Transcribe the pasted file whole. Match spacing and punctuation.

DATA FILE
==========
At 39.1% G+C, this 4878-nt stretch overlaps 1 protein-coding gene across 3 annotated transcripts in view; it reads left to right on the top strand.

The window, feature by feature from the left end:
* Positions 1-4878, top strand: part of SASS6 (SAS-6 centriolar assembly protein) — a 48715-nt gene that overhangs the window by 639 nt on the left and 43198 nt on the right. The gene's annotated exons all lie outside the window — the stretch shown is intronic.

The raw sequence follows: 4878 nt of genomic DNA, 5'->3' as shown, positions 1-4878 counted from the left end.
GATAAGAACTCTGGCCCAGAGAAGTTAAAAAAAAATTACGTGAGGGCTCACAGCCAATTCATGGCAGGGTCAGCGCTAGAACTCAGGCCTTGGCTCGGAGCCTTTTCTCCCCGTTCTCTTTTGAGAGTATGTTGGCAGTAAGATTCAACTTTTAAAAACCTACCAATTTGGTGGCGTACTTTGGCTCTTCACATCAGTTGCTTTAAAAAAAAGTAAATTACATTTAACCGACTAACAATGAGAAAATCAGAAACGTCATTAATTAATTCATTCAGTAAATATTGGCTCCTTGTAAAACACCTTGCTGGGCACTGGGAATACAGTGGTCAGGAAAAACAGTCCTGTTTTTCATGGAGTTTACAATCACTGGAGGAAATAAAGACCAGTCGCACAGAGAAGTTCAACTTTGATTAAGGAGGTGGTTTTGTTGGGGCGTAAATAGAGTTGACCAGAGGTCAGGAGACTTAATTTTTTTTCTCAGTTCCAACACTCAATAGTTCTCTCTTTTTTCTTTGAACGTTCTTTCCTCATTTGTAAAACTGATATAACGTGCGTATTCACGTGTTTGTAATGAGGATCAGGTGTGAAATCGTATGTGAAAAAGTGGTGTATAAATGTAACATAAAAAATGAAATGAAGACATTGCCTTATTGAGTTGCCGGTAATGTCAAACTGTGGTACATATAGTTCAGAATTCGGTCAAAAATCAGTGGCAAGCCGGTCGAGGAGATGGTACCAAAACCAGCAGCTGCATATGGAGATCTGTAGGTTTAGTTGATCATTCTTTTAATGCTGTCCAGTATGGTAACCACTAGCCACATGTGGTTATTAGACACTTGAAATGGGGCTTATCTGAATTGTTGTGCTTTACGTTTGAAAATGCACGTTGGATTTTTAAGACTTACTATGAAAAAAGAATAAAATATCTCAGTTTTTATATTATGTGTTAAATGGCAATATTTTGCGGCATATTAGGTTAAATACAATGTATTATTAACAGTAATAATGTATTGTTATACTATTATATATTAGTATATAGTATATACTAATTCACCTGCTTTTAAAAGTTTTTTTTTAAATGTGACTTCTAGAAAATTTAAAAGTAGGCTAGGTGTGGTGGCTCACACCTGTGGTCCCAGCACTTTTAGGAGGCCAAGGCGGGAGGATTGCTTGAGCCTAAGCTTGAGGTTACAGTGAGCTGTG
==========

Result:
At 39.1% G+C, this 4878-nt stretch overlaps 1 protein-coding gene across 3 annotated transcripts in view; it reads left to right on the top strand.

The window, feature by feature from the left end:
* Positions 1-4878, top strand: part of SASS6 (SAS-6 centriolar assembly protein) — a 48715-nt gene that overhangs the window by 639 nt on the left and 43198 nt on the right. The gene's annotated exons all lie outside the window — the stretch shown is intronic.

The raw sequence follows: 4878 nt of genomic DNA, 5'->3' as shown, positions 1-4878 counted from the left end.
GATAAGAACTCTGGCCCAGAGAAGTTAAAAAAAAATTACGTGAGGGCTCACAGCCAATTCATGGCAGGGTCAGCGCTAGAACTCAGGCCTTGGCTCGGAGCCTTTTCTCCCCGTTCTCTTTTGAGAGTATGTTGGCAGTAAGATTCAACTTTTAAAAACCTACCAATTTGGTGGCGTACTTTGGCTCTTCACATCAGTTGCTTTAAAAAAAAGTAAATTACATTTAACCGACTAACAATGAGAAAATCAGAAACGTCATTAATTAATTCATTCAGTAAATATTGGCTCCTTGTAAAACACCTTGCTGGGCACTGGGAATACAGTGGTCAGGAAAAACAGTCCTGTTTTTCATGGAGTTTACAATCACTGGAGGAAATAAAGACCAGTCGCACAGAGAAGTTCAACTTTGATTAAGGAGGTGGTTTTGTTGGGGCGTAAATAGAGTTGACCAGAGGTCAGGAGACTTAATTTTTTTTCTCAGTTCCAACACTCAATAGTTCTCTCTTTTTTCTTTGAACGTTCTTTCCTCATTTGTAAAACTGATATAACGTGCGTATTCACGTGTTTGTAATGAGGATCAGGTGTGAAATCGTATGTGAAAAAGTGGTGTATAAATGTAACATAAAAAATGAAATGAAGACATTGCCTTATTGAGTTGCCGGTAATGTCAAACTGTGGTACATATAGTTCAGAATTCGGTCAAAAATCAGTGGCAAGCCGGTCGAGGAGATGGTACCAAAACCAGCAGCTGCATATGGAGATCTGTAGGTTTAGTTGATCATTCTTTTAATGCTGTCCAGTATGGTAACCACTAGCCACATGTGGTTATTAGACACTTGAAATGGGGCTTATCTGAATTGTTGTGCTTTACGTTTGAAAATGCACGTTGGATTTTTAAGACTTACTATGAAAAAAGAATAAAATATCTCAGTTTTTATATTATGTGTTAAATGGCAATATTTTGCGGCATATTAGGTTAAATACAATGTATTATTAACAGTAATAATGTATTGTTATACTATTATATATTAGTATATAGTATATACTAATTCACCTGCTTTTAAAAGTTTTTTTTTAAATGTGACTTCTAGAAAATTTAAAAGTAGGCTAGGTGTGGTGGCTCACACCTGTGGTCCCAGCACTTTTAGGAGGCCAAGGCGGGAGGATTGCTTGAGCCTAAGCTTGAGGTTACAGTGAGCTGTG